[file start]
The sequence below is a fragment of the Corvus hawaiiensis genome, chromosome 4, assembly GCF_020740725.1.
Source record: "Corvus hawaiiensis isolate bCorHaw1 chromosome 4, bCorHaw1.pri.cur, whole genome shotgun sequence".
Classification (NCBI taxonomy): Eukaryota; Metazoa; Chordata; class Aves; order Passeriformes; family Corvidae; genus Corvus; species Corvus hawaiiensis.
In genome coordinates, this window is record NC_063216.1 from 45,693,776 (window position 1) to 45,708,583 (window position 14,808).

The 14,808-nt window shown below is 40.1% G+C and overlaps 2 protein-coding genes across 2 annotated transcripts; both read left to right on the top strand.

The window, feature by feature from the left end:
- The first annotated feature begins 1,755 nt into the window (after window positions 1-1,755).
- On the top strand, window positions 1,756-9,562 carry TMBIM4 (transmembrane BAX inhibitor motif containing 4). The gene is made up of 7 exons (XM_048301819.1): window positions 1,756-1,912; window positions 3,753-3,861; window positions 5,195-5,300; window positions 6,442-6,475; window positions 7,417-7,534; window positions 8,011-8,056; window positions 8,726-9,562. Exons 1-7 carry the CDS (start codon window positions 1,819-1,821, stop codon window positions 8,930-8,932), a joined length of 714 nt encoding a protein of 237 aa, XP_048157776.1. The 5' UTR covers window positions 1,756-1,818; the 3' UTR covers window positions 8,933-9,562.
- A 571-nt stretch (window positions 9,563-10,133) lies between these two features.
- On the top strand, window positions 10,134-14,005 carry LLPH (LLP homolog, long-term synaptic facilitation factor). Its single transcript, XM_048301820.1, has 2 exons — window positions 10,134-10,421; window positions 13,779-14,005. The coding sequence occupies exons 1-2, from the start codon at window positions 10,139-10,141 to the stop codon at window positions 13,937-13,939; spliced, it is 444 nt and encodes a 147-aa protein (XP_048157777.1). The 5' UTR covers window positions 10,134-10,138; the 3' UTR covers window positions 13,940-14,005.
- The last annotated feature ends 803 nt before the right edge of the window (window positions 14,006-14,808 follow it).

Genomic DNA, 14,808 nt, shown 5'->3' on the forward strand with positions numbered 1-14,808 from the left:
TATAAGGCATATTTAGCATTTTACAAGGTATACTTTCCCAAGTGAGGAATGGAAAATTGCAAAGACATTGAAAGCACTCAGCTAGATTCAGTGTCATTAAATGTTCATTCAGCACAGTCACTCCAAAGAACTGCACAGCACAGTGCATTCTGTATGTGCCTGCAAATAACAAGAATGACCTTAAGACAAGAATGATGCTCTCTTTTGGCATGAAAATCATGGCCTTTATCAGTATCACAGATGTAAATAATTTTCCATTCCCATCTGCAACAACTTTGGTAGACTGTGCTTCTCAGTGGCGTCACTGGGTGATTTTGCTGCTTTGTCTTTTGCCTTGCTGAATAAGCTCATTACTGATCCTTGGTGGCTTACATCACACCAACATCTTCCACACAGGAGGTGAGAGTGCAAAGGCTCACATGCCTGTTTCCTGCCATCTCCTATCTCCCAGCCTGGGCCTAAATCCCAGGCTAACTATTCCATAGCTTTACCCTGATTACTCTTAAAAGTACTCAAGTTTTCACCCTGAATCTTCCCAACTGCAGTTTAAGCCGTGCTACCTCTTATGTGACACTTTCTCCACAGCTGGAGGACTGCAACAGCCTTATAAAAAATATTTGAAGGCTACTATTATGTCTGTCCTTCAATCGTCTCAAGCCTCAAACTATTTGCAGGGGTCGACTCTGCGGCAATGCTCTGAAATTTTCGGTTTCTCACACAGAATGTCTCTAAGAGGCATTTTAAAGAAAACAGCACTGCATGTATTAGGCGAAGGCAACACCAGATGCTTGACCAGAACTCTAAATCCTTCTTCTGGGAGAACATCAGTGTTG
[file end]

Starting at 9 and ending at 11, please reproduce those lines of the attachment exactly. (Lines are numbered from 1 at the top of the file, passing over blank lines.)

- A 571-nt stretch (window positions 9,563-10,133) lies between these two features.
- On the top strand, window positions 10,134-14,005 carry LLPH (LLP homolog, long-term synaptic facilitation factor). Its single transcript, XM_048301820.1, has 2 exons — window positions 10,134-10,421; window positions 13,779-14,005. The coding sequence occupies exons 1-2, from the start codon at window positions 10,139-10,141 to the stop codon at window positions 13,937-13,939; spliced, it is 444 nt and encodes a 147-aa protein (XP_048157777.1). The 5' UTR covers window positions 10,134-10,138; the 3' UTR covers window positions 13,940-14,005.
- The last annotated feature ends 803 nt before the right edge of the window (window positions 14,006-14,808 follow it).